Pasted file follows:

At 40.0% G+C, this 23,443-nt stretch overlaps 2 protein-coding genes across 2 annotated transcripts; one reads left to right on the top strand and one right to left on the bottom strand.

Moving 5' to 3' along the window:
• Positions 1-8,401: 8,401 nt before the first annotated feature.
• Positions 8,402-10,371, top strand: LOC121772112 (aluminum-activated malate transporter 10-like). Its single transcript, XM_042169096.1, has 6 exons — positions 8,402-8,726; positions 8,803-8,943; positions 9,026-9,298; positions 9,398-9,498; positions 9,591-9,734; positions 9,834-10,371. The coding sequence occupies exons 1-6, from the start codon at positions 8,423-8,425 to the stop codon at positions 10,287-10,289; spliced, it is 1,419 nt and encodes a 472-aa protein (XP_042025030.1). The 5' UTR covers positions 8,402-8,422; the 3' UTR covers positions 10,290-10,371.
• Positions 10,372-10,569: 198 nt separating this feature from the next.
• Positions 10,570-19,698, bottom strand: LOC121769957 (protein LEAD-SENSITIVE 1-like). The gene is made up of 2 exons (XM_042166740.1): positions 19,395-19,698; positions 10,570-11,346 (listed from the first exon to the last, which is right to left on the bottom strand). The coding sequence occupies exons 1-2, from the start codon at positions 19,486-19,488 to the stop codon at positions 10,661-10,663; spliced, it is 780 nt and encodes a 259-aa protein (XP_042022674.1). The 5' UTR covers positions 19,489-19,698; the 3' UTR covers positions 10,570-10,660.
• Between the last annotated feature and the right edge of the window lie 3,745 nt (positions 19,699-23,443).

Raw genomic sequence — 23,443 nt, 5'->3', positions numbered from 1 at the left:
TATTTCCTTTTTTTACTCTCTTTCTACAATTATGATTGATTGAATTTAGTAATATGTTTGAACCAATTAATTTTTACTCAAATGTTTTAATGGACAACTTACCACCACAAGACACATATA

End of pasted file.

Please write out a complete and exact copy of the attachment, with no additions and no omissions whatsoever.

At 40.0% G+C, this 23,443-nt stretch overlaps 2 protein-coding genes across 2 annotated transcripts; one reads left to right on the top strand and one right to left on the bottom strand.

Moving 5' to 3' along the window:
• Positions 1-8,401: 8,401 nt before the first annotated feature.
• Positions 8,402-10,371, top strand: LOC121772112 (aluminum-activated malate transporter 10-like). Its single transcript, XM_042169096.1, has 6 exons — positions 8,402-8,726; positions 8,803-8,943; positions 9,026-9,298; positions 9,398-9,498; positions 9,591-9,734; positions 9,834-10,371. The coding sequence occupies exons 1-6, from the start codon at positions 8,423-8,425 to the stop codon at positions 10,287-10,289; spliced, it is 1,419 nt and encodes a 472-aa protein (XP_042025030.1). The 5' UTR covers positions 8,402-8,422; the 3' UTR covers positions 10,290-10,371.
• Positions 10,372-10,569: 198 nt separating this feature from the next.
• Positions 10,570-19,698, bottom strand: LOC121769957 (protein LEAD-SENSITIVE 1-like). The gene is made up of 2 exons (XM_042166740.1): positions 19,395-19,698; positions 10,570-11,346 (listed from the first exon to the last, which is right to left on the bottom strand). The coding sequence occupies exons 1-2, from the start codon at positions 19,486-19,488 to the stop codon at positions 10,661-10,663; spliced, it is 780 nt and encodes a 259-aa protein (XP_042022674.1). The 5' UTR covers positions 19,489-19,698; the 3' UTR covers positions 10,570-10,660.
• Between the last annotated feature and the right edge of the window lie 3,745 nt (positions 19,699-23,443).

Raw genomic sequence — 23,443 nt, 5'->3', positions numbered from 1 at the left:
TATTTCCTTTTTTTACTCTCTTTCTACAATTATGATTGATTGAATTTAGTAATATGTTTGAACCAATTAATTTTTACTCAAATGTTTTAATGGACAACTTACCACCACAAGACACATATA